NFL To Discuss Sports Betting Legalization At Annual Meeting

NFL To Discuss Sports Betting Legalization At Annual Meeting

After years of quibbling about expanded legality for sports betting, recent developments lead us to believe the NFL could be ready to change its stance on the issue – and soon.

Various news outlets, including the Wall Street Journal, are reporting that the NFL’s show runners – and that ultimately means the infamously understated NFL Commissioner Roger Goodell – are set to address the sports betting question and “brief” team owners sometime this week at the league’s 2018 annual meeting. However, with only one more day left on the schedule at that summit, it increasingly looks like the NFL could be ready to break its comparative silence on sports wagering. Though it remains to be seen just where Goodell and the rest of the league’s bosses will fall in the spectrum of support or opposition to nationwide legalization of sports betting, just the intimation that an announcement on the topic has sent ripples – if not shockwaves – through the sports community.

Goodell and the NFL have historically been adherents of the “mum’s the word” approach to signaling their approval or disapproval for sports betting. Just about all any erstwhile reporter could hope to get from Goodell himself on the subject would be reassurances of the NFL’s commitment to upholding the sport’s integrity. Preserving “the integrity of the game” in today’s milieu is basically code for “we don’t want there to be any game-throwing or fixing going on just because folks are betting on our games.”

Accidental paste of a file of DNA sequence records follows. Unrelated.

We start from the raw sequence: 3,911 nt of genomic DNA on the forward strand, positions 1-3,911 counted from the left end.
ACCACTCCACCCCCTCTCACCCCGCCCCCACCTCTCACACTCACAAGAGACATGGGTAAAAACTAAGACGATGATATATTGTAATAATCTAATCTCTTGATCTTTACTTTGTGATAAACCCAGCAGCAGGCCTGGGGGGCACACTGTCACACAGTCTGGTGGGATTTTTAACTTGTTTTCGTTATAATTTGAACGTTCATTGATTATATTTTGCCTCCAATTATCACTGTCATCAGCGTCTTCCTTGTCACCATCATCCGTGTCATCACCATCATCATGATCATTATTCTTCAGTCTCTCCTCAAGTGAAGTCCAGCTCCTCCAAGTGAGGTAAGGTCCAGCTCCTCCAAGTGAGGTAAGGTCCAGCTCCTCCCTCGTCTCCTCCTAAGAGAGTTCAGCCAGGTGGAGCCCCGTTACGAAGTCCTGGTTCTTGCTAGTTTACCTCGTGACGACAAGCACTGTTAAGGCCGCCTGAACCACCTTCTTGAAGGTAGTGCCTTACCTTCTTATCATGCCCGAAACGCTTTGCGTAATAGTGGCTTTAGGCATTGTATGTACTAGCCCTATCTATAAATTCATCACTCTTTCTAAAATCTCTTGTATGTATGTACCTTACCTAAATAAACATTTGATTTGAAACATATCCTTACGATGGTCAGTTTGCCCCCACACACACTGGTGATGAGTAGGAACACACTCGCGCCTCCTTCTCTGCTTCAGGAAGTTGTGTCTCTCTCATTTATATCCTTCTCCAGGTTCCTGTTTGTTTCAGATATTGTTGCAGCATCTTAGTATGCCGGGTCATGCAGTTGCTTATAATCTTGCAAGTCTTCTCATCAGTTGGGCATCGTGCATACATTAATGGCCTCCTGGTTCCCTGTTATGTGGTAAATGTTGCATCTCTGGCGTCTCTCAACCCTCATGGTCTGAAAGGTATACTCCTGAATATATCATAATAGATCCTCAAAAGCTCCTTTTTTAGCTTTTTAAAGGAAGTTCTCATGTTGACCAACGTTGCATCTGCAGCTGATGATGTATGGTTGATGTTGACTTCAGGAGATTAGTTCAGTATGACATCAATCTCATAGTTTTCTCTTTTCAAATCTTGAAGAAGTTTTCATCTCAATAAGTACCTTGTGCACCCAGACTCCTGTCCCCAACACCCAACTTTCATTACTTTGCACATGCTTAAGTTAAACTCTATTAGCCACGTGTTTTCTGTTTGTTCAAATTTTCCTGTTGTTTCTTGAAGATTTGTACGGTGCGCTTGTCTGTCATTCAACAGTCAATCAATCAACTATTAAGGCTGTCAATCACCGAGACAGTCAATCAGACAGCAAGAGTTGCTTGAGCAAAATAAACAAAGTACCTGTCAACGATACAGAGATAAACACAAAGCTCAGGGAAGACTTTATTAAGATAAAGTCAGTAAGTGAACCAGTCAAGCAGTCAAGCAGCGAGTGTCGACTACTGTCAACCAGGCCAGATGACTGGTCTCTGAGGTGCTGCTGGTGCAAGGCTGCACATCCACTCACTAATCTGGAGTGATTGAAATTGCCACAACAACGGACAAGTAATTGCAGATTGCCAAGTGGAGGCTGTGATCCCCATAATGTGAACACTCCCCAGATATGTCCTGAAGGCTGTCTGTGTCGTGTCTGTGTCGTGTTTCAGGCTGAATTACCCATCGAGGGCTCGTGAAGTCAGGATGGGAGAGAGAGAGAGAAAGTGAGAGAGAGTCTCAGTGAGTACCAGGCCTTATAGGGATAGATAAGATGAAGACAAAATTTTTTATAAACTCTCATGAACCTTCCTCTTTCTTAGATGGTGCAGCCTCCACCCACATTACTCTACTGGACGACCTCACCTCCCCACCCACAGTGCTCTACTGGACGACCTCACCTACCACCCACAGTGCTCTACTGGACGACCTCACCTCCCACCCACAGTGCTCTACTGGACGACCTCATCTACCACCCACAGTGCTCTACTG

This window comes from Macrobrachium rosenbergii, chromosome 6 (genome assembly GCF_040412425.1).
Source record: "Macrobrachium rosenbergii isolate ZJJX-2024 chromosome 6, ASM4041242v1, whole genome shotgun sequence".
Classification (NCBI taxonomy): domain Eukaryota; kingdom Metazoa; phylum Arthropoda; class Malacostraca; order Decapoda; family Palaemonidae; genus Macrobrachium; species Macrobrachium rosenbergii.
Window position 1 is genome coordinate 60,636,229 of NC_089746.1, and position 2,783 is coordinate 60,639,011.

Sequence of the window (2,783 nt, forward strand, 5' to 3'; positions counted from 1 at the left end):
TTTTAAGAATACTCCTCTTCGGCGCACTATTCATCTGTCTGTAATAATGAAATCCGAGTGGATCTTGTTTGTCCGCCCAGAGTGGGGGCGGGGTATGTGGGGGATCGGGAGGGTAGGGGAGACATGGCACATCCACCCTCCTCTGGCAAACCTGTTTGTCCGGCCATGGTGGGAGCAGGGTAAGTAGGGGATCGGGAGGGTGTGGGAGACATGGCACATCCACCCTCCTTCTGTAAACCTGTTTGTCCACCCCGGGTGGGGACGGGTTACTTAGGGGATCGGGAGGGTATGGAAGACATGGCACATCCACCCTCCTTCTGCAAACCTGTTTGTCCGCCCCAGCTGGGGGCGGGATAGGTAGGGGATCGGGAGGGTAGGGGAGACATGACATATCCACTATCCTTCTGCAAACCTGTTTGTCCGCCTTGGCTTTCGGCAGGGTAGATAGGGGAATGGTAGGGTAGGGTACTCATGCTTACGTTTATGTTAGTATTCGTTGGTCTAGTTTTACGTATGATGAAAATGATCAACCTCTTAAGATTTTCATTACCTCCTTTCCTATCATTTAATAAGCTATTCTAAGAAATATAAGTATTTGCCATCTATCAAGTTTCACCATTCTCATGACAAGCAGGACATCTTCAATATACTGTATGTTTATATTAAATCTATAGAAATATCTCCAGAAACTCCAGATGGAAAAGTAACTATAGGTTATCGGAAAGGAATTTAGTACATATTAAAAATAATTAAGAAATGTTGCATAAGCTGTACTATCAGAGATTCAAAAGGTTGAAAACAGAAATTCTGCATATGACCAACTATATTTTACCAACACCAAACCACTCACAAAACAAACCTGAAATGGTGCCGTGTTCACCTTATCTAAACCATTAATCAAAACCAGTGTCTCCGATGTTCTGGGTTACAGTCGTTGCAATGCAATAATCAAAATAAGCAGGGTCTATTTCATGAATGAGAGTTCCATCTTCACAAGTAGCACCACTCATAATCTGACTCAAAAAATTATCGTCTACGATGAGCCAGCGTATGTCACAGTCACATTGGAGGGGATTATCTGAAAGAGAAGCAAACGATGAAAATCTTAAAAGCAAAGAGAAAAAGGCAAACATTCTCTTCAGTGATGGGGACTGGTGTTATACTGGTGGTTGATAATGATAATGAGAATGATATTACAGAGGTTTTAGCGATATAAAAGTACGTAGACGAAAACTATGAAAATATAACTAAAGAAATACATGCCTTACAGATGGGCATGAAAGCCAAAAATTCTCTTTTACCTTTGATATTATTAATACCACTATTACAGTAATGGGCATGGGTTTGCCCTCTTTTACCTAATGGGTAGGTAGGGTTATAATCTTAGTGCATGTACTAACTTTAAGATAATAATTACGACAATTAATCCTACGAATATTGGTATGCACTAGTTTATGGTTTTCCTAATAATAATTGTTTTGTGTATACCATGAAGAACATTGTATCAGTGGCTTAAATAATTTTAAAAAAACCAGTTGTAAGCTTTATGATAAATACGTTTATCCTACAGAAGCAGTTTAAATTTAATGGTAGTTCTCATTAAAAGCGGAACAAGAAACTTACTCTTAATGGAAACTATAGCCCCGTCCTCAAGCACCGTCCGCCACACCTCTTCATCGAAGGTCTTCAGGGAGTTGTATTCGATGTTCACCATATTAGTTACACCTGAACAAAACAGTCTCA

Don’t get us wrong, keeping game fixing rackets out of sports as best you can is an understandable, even laudable desire. It’s just that it kind of goes without saying, and in today’s turbulent times the fans, the players, the league backers, advertisers – heck, even the sports betting industry – all deserve to know where the NFL really stands. Goodell will get his chance to do just that, but it will have to be before the end of the conference tomorrow.

What we are less clear about, however, is how the NFL will tackle (sorry) the issue of sports betting when it finally takes a stand. Examples of the various possible outcomes abound among the major sports leagues, professional and collegiate. The NBA and its commish, Adam Silver – perhaps sensing the Supreme Court will repeal the Professional and Amateur Sports Protection Act of 1992 (PASPA), which restricts sports wagering to Nevada, Delaware, Oregon and Montana (but really only Nevada offers a full menu of betting activities) - unequivocally threw his support behind broader legalization. However, Silver only got on board with the pro-sports betting crowd if lawmakers were some major concessions, and protections, in store for the NBA and Major League Baseball, which is lobbying alongside the NBA to get sports wagering legislation favorable to the leagues passed.

Though it resulted from what must surely be one of the fiercest behind closed doors throw downs, the NBA and the MLB coalesced their thinly veiled “requests” of lawmakers around five broad themes. Principally, the leagues want better bettor monitoring protocols to keep cheating out of the process (a real no-brainer) and most of all an “integrity fee” (basically a tax or a royalty paid to the leagues for “use” of their product) worth 1 percent of betting handle. Other desirable features include the leagues having the ability to restrict access to wagering on certain events (but which ones?), consumer protections for sports bettors (of course) and an inclusion for internet and mobile betting (to increase that all-important handle).